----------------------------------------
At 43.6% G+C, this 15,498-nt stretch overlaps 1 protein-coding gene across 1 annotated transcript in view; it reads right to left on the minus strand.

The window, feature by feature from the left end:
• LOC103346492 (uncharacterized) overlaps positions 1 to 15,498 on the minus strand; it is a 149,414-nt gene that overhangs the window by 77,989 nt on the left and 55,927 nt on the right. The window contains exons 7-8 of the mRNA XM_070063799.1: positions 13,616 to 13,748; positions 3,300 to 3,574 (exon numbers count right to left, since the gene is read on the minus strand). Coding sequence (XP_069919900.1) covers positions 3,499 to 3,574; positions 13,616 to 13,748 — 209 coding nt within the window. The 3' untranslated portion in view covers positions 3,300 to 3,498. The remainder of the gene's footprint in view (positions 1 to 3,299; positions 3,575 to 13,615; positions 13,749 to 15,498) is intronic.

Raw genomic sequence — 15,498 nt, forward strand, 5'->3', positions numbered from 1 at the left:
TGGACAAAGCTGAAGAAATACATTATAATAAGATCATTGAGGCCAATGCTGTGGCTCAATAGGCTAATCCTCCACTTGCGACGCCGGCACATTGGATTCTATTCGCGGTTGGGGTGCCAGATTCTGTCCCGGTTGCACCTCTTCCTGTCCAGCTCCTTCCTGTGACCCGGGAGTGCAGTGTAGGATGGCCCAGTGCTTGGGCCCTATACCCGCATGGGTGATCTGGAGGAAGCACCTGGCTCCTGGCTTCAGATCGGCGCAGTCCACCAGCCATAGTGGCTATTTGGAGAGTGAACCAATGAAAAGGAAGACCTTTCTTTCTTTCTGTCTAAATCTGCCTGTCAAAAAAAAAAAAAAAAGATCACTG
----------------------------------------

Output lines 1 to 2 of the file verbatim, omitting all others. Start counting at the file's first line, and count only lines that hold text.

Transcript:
At 43.6% G+C, this 15,498-nt stretch overlaps 1 protein-coding gene across 1 annotated transcript in view; it reads right to left on the minus strand.

The window, feature by feature from the left end: